Tuesday, July 15, 2008
Jenni suggested I give this cat a name. The other day when I saw it again, I baptized it "Gumi-Neko." It's a cat (neko) from Gumisawa (its hood), so obviously, it's "Gumi-Neko."
On my way out to the internet cafe tonight, I walked downstairs and who do I see but Gumi-Neko lounging about. I think it stalked me to figure out where I'm staying. It probably sensed my sympathy for its scraggly ass. Who else takes pictures of the local dirty stray cat and posts them on her blog? Anyway, I went back inside and got it a tray and milk. Gumi-Neko slurped it up quickly, meowed at me very loudly, and I threw the tray away so that the neighbors don't bicker at me or my grandma for feeding a stray cat so close to the apartments.
These nailpolishes were released in honor of the new Chanel boutique in L.A. I heard about this in May, and had been waiting to hear how I could purchase them. Back then if you didn't live in or near L.A., where you can get them directly at the store, you had to sign up on some useless email list and wait to see when they would be released online. But I inquired at the Chanel counter at Takashimaya here in Yokohama and the pretty Chanel lady told me that they were going to be one of ten locations in Japan to sell the line starting July 4th. After accompanying my grandma to her doctor's appointment that day, we stopped by Takashimaya and I picked up the pink and purple polishes.
Monday, July 07, 2008
I've been in Japan for a little over month now, and I think I'm getting used to things: internet-lessness, the limited surface area-per-person, all the walking, the people dressing differently-but-the-same, and feeling kind-of-foreign-but-not-really. But the one thing I cannot get used to is how my money just DISAPPEARS. I was prepared for the transportation fees, but I underestimated the power of sales/bargains/bazaars/whatever you want to call them, where things are no longer outrageously priced, only mildly expensive. No seriously though, there is SO MUCH TO BUY. I think there are two major reasons why my wallet and account suffer: one is that I'm here for longer than recent trips, and the other is that I am not here with Mordecai right now. Searching for and looking at weird, if not entirely dull buildings to the untrained eye is so much cheaper than going to CIAL, VIVRE, the Landmark Plaza\Queen's Towers\at! (triple threat!), World Porters, Takashimaya's makeup floor, or heaven forbid the ever-glitzy Motomachi numerous times a week.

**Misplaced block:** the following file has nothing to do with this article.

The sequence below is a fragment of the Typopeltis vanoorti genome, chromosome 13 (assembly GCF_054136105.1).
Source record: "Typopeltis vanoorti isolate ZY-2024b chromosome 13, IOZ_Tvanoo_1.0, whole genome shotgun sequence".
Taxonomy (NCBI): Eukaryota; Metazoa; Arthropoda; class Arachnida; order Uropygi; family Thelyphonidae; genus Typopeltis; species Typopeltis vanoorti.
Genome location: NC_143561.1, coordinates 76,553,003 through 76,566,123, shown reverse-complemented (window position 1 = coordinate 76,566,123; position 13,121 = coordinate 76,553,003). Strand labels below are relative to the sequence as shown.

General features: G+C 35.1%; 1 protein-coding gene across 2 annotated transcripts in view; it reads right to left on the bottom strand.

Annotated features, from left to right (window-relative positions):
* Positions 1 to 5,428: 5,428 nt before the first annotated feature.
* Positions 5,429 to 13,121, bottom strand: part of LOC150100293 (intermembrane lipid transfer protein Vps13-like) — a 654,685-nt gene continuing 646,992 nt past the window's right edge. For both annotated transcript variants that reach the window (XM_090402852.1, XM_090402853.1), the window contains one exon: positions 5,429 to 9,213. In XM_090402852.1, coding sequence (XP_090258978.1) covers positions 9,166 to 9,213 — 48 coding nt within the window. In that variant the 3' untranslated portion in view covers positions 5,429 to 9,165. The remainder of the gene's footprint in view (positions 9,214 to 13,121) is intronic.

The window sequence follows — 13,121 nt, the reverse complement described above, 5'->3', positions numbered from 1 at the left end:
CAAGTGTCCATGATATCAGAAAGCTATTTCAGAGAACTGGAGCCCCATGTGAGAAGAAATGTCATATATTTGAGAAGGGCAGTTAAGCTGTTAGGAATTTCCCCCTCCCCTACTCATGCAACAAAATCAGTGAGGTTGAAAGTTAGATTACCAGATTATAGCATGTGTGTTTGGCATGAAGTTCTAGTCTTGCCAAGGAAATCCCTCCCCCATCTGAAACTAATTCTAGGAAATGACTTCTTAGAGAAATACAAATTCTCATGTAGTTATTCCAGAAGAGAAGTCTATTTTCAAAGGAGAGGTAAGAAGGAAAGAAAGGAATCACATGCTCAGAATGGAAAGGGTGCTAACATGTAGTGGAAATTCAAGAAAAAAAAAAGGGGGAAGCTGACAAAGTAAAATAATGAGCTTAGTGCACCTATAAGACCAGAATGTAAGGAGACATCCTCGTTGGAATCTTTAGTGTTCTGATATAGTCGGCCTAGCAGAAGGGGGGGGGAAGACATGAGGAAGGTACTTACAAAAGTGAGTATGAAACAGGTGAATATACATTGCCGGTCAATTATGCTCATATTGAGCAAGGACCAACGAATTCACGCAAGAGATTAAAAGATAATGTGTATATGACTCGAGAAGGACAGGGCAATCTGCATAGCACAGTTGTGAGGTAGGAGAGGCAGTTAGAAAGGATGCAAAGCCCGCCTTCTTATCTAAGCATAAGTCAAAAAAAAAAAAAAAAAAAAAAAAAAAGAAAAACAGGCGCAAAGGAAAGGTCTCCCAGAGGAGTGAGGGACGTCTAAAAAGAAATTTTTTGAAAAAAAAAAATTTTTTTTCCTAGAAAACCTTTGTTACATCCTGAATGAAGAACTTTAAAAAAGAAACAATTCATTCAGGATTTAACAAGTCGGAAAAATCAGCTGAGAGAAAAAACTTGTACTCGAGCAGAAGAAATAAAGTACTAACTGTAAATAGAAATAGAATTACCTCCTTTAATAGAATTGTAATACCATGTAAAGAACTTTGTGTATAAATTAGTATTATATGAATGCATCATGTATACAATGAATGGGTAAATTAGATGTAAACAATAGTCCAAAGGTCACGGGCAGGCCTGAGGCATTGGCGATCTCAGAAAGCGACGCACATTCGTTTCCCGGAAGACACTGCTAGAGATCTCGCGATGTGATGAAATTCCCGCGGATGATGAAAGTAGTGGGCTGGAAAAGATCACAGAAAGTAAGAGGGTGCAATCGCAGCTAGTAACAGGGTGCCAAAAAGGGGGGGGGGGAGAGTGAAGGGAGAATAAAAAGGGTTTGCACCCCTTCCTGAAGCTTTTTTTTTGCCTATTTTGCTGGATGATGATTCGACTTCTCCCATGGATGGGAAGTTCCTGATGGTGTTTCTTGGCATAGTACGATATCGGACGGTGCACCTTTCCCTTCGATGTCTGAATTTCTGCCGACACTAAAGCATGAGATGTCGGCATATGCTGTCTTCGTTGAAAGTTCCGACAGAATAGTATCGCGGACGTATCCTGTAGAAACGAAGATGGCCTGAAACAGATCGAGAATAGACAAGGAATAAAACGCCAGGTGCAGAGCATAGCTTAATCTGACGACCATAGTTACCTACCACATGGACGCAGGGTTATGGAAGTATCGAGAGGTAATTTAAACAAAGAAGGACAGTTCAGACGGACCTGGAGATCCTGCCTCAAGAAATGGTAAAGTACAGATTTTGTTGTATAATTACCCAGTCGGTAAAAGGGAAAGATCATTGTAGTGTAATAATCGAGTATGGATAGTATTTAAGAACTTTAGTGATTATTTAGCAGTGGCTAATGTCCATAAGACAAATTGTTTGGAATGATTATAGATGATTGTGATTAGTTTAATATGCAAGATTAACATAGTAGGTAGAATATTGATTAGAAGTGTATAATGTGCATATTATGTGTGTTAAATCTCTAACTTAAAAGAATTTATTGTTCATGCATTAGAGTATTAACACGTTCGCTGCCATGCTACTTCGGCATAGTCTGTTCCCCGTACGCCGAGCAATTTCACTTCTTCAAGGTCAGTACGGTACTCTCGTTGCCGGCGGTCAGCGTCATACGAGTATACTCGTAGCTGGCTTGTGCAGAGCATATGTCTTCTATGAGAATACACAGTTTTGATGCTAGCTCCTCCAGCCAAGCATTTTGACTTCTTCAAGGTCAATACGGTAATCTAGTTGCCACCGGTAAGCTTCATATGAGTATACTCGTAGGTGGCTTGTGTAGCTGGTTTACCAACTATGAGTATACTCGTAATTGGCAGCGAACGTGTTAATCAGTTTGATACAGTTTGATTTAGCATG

But it has been revealed just now that he will be coming three days earlier than previously planned! Which is really just two days earlier, because the day you arrive is sort of timeless and nonpresent, when you're dazed from the long-ass plane ride, people feed you things and you fall asleep relatively early. I think if I complain any further about this his plane might drop, I'm even surprised there were seats open, so I'll stop now and figure out how to reserve bus tickets from Totsuka to Narita :D
Thursday, July 03, 2008
I’m still obsessed with grapes. As far as I know, there are two kinds of grapes here: tiny little ones (I forget their name) and giant roly-poly ones (Kyoho, above). I stopped at a local, mediocre grocery on my way home the other day and saw that the little ones were on sale. But where there is a sale, there is a reason. In each package, there was at least one grape that was showing clear and distinct evidence of expiring. I just happened to notice out of the corner of my eye that there were Kyoho grapes not on sale, which appeared fine to the naked eye. I decided to give them a good home.
SO GOOD. American grapes are alright, and it’s nice that there are two color choices, but my goodness they are so bland compared to Kyoho grapes, which are so so so tart and juicy. You have to peel them, which is a real pain in the ass, but that’s when you realize how juicy they are and you know you’re going to have a good feast when you’re done. All the hard work makes them taste that much better. It used to be worse—when I was little, I had Kyoho grapes that had about four large seeds in each grape. Technology has advanced, my friends—forget the square watermelon (I think it is mostly forgotten anyway), on with the seedless Kyoho grapes! Make them teleport to Chicago!
They have a new limited McFlurry here: milk tea + Oreo. The ice cream part tastes kind of like milky earl gray tea, and then you get little Oreo bits as a bonus. SO GOOD. My grandma says American McDonald’s tastes better than Japanese McDonald’s, but I wonder if she’s just biased against what she can always have. Likewise, I can’t really tell if I’m just excited about the novelty of eccentric flavors and products or if I really think these products are better than their American counterparts. I never think even once about getting a McFlurry in Chicago.